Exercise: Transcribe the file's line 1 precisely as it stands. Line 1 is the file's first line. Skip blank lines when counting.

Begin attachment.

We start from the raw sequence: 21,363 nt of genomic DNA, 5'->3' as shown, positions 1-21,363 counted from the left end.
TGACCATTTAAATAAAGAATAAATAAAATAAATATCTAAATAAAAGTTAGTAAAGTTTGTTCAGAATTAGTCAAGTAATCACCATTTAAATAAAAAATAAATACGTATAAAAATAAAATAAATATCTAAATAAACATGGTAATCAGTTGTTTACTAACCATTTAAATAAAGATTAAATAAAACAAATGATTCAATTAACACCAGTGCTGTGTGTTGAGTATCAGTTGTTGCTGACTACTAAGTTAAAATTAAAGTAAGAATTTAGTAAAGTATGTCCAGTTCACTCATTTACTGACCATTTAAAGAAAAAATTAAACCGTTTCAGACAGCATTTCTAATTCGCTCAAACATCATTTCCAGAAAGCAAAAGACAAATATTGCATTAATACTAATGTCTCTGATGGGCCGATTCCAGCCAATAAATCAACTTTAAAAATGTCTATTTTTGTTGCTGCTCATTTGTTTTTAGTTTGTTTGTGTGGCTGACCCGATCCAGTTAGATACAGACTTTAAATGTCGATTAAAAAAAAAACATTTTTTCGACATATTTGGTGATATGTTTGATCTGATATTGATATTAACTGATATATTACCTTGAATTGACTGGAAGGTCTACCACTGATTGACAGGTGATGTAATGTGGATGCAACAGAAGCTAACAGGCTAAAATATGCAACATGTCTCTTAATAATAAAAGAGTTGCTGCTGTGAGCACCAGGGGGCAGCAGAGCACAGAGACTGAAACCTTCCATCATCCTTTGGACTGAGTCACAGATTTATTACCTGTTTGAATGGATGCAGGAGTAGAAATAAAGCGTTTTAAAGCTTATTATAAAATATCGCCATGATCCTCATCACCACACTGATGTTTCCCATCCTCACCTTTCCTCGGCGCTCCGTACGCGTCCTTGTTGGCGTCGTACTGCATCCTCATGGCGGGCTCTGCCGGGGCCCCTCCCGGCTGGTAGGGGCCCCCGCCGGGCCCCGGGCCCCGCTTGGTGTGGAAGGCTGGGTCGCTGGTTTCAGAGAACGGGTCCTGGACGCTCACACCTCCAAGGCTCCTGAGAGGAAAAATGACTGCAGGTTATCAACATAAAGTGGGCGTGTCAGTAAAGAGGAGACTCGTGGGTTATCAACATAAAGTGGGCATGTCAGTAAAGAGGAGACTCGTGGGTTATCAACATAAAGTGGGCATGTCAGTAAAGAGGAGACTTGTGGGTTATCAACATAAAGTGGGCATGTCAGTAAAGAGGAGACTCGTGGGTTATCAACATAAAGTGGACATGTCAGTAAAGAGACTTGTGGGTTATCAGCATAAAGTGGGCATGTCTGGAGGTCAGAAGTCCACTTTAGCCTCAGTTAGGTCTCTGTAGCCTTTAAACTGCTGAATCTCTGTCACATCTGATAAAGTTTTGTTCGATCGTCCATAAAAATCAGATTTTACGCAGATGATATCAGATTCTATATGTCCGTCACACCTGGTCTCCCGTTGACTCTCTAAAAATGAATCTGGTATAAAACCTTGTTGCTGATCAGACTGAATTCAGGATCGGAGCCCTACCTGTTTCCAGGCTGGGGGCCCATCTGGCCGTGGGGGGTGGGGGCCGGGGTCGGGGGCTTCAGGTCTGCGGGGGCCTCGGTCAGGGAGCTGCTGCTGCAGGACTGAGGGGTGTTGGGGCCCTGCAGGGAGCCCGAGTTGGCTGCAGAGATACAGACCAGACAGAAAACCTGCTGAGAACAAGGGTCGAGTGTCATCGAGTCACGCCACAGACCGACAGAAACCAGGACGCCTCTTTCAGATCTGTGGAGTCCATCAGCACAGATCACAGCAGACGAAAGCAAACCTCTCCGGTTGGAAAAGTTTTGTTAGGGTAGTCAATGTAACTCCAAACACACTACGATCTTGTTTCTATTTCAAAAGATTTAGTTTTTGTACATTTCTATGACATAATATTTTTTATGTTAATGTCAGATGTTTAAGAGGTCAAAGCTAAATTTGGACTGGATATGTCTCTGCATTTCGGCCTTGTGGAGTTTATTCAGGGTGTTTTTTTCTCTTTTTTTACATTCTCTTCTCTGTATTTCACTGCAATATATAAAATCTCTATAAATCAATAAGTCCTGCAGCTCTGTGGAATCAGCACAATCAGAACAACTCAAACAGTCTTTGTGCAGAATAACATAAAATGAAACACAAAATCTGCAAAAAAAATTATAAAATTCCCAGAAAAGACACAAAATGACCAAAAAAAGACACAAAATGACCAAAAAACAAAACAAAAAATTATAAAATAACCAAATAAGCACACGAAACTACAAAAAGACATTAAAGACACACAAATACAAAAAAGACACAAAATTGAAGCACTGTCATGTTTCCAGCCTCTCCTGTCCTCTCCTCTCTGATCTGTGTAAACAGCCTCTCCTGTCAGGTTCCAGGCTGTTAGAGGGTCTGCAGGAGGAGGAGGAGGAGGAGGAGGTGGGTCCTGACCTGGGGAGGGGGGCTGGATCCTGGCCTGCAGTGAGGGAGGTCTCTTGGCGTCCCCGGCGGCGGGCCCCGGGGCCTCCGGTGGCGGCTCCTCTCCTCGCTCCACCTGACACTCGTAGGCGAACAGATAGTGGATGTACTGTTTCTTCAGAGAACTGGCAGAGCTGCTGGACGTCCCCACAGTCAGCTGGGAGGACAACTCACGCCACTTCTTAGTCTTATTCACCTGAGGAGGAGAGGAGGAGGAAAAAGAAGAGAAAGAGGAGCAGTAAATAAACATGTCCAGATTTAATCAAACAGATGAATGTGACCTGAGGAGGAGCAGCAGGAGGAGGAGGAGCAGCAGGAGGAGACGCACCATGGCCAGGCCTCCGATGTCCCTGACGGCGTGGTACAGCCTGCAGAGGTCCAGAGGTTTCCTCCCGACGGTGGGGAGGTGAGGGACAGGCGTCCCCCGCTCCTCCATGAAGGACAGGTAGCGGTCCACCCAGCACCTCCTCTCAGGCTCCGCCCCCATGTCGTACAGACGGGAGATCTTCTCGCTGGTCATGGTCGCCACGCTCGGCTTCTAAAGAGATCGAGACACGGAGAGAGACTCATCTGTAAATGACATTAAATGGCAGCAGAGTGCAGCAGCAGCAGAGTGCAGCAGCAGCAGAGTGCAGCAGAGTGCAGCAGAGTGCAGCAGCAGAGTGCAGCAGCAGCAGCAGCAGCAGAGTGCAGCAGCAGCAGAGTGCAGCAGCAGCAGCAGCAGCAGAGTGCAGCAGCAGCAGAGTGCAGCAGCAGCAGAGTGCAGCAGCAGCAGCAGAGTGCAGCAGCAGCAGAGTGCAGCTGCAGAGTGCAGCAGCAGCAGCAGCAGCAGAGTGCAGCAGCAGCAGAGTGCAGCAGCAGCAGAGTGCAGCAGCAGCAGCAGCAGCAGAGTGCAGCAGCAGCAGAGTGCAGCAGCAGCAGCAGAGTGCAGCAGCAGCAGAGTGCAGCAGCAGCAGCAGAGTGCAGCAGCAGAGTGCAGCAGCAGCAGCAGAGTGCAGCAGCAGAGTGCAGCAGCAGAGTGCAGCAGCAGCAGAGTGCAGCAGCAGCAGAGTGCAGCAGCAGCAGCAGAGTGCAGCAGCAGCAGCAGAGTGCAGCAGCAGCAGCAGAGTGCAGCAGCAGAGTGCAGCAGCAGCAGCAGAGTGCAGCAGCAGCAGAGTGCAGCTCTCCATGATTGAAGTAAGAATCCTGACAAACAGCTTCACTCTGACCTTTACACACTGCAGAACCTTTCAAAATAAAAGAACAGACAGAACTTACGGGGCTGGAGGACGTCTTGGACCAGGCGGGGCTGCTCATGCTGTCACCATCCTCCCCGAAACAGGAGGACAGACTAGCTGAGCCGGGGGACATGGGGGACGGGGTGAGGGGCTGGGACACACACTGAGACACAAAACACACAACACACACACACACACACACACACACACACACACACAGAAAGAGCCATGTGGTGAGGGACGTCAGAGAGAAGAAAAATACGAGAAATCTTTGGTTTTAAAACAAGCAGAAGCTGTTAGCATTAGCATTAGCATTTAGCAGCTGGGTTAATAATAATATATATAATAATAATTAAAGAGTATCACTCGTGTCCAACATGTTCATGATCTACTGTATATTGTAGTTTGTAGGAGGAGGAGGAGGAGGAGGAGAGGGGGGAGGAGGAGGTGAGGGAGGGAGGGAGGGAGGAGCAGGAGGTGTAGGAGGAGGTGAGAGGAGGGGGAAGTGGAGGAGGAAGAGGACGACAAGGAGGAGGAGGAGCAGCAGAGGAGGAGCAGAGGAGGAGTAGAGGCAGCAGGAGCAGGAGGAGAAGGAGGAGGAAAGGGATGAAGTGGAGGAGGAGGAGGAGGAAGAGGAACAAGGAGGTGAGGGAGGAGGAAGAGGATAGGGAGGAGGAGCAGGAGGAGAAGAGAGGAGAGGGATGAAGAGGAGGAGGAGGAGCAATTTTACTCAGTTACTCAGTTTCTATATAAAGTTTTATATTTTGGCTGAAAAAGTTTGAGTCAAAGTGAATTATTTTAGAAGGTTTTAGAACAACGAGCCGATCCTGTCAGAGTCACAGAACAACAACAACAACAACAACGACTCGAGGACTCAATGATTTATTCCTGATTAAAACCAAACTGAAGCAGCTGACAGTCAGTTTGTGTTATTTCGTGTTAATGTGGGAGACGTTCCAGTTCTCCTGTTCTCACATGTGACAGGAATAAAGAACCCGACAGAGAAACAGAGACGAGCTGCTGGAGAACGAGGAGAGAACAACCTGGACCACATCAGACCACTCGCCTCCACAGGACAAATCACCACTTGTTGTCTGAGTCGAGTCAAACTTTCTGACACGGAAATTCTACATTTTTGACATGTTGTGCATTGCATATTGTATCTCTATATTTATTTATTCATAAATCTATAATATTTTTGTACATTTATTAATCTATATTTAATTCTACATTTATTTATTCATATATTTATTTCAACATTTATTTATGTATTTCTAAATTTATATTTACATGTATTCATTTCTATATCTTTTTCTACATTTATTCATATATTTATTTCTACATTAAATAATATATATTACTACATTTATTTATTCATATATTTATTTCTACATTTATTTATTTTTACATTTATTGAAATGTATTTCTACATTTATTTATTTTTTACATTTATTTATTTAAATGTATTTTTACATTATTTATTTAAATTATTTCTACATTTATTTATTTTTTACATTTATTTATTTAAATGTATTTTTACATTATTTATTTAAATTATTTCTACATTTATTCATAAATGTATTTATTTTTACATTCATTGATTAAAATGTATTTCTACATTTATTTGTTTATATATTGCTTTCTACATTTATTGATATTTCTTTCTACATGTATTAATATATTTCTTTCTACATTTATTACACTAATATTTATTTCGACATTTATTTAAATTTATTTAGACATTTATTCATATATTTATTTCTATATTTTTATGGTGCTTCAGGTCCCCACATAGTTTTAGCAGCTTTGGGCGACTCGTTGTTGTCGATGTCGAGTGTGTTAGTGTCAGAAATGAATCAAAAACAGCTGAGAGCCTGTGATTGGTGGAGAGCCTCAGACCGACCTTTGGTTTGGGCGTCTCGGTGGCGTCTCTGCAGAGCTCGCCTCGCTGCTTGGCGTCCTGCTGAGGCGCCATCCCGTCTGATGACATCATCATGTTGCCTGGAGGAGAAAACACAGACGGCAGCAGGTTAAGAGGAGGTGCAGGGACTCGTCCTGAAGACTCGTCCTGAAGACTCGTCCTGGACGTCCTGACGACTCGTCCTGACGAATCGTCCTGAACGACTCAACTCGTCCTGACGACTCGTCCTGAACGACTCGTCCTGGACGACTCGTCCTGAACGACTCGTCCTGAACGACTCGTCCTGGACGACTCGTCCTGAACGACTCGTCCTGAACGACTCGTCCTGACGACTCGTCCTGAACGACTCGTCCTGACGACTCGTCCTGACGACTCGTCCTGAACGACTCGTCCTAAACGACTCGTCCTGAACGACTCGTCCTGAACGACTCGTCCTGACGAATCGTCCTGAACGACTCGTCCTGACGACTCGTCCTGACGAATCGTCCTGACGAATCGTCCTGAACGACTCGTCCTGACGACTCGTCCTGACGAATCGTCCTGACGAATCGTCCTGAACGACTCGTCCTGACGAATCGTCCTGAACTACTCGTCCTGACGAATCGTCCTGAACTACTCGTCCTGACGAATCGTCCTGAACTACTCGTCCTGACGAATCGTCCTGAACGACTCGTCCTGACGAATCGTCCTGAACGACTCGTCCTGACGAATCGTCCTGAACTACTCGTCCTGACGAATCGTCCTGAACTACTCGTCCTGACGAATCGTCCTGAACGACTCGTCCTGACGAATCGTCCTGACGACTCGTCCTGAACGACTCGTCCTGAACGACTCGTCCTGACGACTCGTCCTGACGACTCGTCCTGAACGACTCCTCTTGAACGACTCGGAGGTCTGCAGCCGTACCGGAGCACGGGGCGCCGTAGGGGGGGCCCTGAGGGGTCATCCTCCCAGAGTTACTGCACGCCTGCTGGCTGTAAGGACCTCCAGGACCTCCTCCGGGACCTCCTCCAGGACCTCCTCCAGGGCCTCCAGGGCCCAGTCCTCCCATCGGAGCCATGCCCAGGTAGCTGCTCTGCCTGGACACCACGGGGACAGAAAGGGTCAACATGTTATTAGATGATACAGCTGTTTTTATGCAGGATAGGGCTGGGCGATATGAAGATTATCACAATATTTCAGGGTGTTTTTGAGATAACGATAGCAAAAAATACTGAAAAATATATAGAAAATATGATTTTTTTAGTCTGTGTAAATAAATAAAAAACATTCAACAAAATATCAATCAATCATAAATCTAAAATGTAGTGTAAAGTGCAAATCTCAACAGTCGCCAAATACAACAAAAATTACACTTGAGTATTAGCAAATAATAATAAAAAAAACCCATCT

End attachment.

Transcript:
We start from the raw sequence: 21,363 nt of genomic DNA, 5'->3' as shown, positions 1-21,363 counted from the left end.